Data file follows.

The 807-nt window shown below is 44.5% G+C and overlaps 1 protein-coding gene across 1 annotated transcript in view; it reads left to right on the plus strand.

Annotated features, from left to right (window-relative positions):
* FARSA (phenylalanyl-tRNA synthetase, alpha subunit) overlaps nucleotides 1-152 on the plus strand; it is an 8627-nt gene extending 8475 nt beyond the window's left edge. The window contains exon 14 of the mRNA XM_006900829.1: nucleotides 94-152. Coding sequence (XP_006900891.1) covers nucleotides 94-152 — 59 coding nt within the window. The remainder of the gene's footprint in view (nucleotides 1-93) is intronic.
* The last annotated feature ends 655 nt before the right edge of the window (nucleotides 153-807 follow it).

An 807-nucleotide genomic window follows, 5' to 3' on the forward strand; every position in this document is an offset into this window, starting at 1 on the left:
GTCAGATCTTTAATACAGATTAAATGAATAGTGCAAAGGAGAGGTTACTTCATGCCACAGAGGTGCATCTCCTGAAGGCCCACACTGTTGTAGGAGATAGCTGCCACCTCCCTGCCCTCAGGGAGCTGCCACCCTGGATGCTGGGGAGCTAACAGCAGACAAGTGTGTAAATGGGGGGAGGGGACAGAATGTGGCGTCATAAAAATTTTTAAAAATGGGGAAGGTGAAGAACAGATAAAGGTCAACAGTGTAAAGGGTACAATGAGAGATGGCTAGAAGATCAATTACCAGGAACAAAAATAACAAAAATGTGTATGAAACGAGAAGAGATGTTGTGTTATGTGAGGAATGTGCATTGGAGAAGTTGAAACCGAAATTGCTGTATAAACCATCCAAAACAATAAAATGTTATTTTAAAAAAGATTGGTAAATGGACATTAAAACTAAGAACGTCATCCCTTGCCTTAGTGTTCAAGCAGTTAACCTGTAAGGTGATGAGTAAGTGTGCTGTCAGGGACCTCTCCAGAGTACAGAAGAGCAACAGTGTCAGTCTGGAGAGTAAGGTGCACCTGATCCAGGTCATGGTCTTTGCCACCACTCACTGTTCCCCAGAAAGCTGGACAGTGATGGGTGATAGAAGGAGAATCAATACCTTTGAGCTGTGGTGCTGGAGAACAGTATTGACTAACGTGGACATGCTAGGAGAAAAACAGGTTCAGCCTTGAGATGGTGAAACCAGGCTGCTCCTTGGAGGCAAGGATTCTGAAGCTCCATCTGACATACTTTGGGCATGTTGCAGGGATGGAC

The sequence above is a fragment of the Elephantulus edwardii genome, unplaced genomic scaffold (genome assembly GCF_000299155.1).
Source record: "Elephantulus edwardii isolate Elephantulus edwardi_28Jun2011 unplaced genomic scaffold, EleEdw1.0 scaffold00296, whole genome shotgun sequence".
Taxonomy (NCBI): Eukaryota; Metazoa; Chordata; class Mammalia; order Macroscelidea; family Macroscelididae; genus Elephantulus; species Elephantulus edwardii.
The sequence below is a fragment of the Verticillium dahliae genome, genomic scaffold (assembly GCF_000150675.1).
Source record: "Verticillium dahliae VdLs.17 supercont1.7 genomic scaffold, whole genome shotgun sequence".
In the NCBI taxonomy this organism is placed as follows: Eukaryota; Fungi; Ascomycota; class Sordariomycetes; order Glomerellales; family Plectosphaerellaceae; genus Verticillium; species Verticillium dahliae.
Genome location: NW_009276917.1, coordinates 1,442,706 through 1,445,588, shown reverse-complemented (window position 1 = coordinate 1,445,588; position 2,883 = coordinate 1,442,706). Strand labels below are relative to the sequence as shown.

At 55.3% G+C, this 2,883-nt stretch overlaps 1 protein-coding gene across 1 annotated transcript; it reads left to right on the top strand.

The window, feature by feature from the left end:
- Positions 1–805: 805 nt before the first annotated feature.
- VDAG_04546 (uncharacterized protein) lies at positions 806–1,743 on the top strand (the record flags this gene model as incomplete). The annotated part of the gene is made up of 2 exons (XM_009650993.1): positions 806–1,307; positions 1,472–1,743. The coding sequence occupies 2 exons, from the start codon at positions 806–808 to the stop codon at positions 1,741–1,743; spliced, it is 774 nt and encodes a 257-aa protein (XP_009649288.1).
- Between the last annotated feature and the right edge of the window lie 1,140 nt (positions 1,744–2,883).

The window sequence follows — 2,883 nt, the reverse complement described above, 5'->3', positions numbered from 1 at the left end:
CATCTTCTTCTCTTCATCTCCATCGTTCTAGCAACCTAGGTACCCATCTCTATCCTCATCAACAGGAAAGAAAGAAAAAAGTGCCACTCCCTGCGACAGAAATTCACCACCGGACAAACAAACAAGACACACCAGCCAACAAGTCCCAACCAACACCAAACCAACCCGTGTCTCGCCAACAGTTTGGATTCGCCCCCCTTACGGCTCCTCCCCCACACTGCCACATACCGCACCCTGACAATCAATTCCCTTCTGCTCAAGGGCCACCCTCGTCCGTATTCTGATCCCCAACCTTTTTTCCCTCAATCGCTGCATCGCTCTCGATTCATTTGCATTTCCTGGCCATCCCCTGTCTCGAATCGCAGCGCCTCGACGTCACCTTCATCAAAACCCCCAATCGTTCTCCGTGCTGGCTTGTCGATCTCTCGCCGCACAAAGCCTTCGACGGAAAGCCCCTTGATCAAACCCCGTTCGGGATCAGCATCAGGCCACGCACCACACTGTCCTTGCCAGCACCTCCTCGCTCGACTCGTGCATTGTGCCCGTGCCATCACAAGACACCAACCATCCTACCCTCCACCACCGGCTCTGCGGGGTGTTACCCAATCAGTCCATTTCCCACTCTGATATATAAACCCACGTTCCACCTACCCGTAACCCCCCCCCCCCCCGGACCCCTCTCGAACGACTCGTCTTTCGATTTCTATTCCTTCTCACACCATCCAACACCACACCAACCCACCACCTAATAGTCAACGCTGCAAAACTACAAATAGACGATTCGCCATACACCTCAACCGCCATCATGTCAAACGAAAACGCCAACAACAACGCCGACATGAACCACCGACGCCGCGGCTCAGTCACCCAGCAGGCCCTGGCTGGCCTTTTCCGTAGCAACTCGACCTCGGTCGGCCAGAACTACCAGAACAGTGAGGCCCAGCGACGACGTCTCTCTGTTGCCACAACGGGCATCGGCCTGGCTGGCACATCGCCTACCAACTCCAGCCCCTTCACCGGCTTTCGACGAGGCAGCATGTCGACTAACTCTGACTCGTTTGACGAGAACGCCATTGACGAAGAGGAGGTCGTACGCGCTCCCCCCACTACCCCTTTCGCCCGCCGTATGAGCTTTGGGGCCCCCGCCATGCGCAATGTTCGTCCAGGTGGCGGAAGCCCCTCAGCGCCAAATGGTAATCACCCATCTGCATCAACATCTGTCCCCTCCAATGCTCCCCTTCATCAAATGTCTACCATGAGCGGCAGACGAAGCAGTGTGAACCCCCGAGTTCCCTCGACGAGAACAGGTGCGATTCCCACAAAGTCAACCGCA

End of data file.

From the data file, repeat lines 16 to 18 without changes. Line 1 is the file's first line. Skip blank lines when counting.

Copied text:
- Positions 1–805: 805 nt before the first annotated feature.
- VDAG_04546 (uncharacterized protein) lies at positions 806–1,743 on the top strand (the record flags this gene model as incomplete). The annotated part of the gene is made up of 2 exons (XM_009650993.1): positions 806–1,307; positions 1,472–1,743. The coding sequence occupies 2 exons, from the start codon at positions 806–808 to the stop codon at positions 1,741–1,743; spliced, it is 774 nt and encodes a 257-aa protein (XP_009649288.1).
- Between the last annotated feature and the right edge of the window lie 1,140 nt (positions 1,744–2,883).